This echoes Ovechkin's sentiments on the day he became eligible for a new deal, where he said was "not even thinking" about it. 

RELATED: PLAYING IN EMPTY ARENA WON'T BE A PROBLEM FOR HOLTBY

It doesn't appear Ovechkin's future with the team is in jeopardy, as neither side has shown any intentions of not coming together on a deal. It just seems like a timing issue during a year where everything was thrown off completely by a global pandemic. 

There's also an issue fo the salary cap. If Ovechkin wants a long-term deal for big money, the flat cap will make it difficult for the Caps to realistically make that happen. Of course, you make things work for a player of Ovechkin's caliber, but the challenges still remain. 

For now though, Ovechkin and the Caps as a whole can focus on winning another Stanley Cup. They can talk money later. 

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Why playing in an empty arena won't be a problem for Braden Holtby

Why playing in an empty arena won't be a problem for Braden Holtby

There are a lot of unknowns heading into the 2020 postseason, but one of the biggest unknowns has been how the goalies will play. A pause of several months in which no one could get on the ice was hardest on the goalies who could essentially do nothing to simulate their play on the ice or keep their bodies ready for game action when they returned. According to Braden Holtby, however, it’s so far, so good.

Holtby turned aside 12 out of 13 shots in Wednesday’s exhibition game against the Carolina Hurricanes. He looked more poised and confident than when the season was paused.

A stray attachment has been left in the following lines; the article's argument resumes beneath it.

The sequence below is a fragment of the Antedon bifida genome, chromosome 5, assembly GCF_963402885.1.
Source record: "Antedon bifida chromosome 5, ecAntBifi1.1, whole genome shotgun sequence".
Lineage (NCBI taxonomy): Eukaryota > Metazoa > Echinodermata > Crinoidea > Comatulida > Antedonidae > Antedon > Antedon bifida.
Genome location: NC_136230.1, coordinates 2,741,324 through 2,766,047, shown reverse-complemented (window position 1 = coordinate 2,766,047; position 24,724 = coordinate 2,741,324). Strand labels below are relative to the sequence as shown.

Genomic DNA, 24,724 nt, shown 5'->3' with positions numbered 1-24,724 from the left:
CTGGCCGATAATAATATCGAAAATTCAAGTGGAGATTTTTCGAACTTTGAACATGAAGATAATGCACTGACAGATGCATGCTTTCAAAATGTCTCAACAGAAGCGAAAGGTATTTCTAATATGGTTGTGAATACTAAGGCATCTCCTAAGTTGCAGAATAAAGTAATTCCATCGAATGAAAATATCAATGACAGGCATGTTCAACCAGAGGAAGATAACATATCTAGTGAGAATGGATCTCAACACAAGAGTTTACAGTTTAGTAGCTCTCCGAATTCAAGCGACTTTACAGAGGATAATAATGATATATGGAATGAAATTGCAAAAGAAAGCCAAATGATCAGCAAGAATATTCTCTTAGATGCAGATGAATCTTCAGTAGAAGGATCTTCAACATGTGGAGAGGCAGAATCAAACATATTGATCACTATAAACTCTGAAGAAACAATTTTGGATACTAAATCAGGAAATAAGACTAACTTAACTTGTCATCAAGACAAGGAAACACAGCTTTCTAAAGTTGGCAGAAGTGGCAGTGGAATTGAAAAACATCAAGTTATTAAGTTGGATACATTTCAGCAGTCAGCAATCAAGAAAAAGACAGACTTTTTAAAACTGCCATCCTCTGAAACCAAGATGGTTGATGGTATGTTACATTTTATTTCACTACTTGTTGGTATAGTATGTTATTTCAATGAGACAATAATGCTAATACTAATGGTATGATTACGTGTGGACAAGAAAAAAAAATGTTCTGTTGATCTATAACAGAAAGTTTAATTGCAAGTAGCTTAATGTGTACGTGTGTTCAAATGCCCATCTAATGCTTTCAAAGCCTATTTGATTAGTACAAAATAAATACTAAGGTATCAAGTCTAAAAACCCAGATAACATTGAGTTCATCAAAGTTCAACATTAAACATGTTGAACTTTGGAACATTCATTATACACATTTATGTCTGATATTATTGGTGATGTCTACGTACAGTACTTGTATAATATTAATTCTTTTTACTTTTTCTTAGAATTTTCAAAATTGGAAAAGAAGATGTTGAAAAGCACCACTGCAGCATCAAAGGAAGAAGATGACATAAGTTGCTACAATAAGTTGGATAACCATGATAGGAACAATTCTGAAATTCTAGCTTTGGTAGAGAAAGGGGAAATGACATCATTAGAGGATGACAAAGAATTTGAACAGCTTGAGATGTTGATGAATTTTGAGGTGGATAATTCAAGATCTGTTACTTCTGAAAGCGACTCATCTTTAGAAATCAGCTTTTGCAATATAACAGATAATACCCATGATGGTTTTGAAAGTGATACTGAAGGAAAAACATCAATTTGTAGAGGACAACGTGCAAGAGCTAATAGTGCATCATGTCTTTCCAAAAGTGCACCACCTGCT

For him, the long layoff wasn’t an issue. He had plenty of time to prepare during optional workouts.

“I think it's been long enough that [goalies have] been able to be on the ice,” Holtby said. “I mean, it's coming up on two months. That's plenty of time. Obviously it was a little different getting back into just the game routine from practice. That's always one of the challenges when you have a long layoff. But I felt pretty comfortable out there.”

The only adjustment for goalies, however, is not just about getting onto the ice, it’s also about adjusting to a new setting.

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For the first time in the NHL, these players will be playing in front of no fans. That will affect some players more than others and...well...let’s just say the lack of fans will not be an issue for Holtby.

“Actually, I didn't feel different at all,” Holtby said referring to playing in front of an empty arena. “Felt pretty normal. A few of the guys were saying on the bench it's kind of a hard time which obviously as a goalie you don't have to deal with. I was quite surprised, it seemed like a normal game.”

In addition to the crowd noise -- added to the broadcast but not heard by the players in the arenas -- the seats in the arena were covered with banners to give a more decorative background as opposed to empty seats.

While this was done to make the arena more aesthetically pleasing to the fans watching at home, Holtby described an unintended benefit to the covered seats.

“The sightlines are nice,” Holtby said. “At least they backdropped it, they put up this grey. That helps a lot. A lot of the buildings you go into with the black seats so if it's the start of the period or something and no one's sitting down yet, you lose a lot of pucks in those seats. You don't have to deal with that here which is nice.”

Holtby struggled in the regular season, but the Caps’ championship hopes lie very much on his shoulders considering Ilya Samsonov is out with an injury suffered prior to training camp. Any advantage he can get for the playoffs will be welcome for the team. It's a good sign that he seems very cool and relaxed about the NHL's new setting.